Now one has been discovered orbiting a star called HIP 13044, located about 2,000 light year away. While this star is now in the Milky Way, researchers reported in Thursday's online edition of the journal Science that it originated in a separate galaxy that was later cannibalized by ours.
That makes the new planet, which is about 20 percent larger than Jupiter, the first found to have originated in another galaxy.
"This discovery is very exciting," Rainer Klement of Germany's Max Planck Institute for Astronomy, said in a statement.
"For the first time, astronomers have detected a planetary system in a stellar stream of extragalactic origin. Because of the great distances involved, there are no confirmed detections of planets in other galaxies. But this cosmic merger has brought an extragalactic planet within our reach."
The new planet is orbiting a star from what is known as the Helmi stream -- a group of stars that originally belonged to a dwarf galaxy that was devoured by the Milky Way about six to nine billion years ago.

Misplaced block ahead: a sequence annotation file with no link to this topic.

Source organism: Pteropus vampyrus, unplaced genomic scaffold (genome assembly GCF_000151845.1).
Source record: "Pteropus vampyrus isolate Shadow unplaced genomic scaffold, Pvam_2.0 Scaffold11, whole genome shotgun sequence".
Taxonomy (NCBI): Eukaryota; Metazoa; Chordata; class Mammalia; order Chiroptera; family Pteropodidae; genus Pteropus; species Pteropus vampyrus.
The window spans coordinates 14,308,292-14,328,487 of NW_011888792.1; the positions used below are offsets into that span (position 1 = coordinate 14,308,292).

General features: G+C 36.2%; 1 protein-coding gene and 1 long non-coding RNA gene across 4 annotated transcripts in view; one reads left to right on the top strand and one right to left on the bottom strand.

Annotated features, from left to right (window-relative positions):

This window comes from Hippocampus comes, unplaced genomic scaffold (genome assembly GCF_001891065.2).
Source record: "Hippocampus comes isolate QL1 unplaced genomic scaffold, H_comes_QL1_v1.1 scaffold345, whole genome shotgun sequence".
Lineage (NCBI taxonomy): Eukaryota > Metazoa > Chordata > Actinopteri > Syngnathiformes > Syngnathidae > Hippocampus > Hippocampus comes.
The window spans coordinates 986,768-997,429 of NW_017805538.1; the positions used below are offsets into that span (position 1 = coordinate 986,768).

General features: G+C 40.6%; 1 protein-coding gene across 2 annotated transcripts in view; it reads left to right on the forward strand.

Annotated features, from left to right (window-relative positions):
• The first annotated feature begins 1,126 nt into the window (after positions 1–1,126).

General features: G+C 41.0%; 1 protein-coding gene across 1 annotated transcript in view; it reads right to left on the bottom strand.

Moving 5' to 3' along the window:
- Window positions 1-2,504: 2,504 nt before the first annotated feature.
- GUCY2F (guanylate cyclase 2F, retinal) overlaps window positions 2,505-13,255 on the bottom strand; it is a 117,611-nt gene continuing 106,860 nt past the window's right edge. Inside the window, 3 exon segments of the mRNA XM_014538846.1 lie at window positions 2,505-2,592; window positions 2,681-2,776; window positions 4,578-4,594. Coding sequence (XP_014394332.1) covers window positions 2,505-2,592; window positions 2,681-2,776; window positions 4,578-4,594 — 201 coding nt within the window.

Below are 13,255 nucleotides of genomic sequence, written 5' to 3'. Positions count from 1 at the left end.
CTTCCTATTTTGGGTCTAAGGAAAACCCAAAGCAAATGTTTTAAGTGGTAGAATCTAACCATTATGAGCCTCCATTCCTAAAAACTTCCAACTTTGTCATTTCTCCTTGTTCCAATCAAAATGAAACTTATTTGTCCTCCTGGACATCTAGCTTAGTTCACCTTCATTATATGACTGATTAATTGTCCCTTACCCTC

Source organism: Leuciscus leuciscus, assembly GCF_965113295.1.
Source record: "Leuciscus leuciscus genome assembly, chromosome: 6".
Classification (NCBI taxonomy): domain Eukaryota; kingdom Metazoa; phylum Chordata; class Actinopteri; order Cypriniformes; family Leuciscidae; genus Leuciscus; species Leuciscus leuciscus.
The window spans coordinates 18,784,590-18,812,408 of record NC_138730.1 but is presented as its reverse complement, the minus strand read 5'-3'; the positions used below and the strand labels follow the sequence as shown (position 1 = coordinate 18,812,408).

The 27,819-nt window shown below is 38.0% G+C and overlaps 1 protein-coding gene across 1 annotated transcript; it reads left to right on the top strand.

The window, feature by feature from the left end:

The researchers say the new planet is also one of the few planets known to have survived the period when its host star expanded massively after exhausting the hydrogen fuel supply in its core. The star has now contracted again, they report.
Johny Setiawan, also from the Max Planck Institute, added that "this discovery is particularly intriguing when we consider the distant future of our own planetary system, as the Sun is also expected to become a red giant in about five billion years."
The study also raises questions about the formation of giant planets, the researchers said, since the host star appears to contain very few elements heavier than hydrogen and helium.
"It is a puzzle for the widely accepted model of planet formation to explain how such a star, which contains hardly any heavy elements at all, could have formed a planet. Planets around stars like this must probably form in a different way," said Setiawan.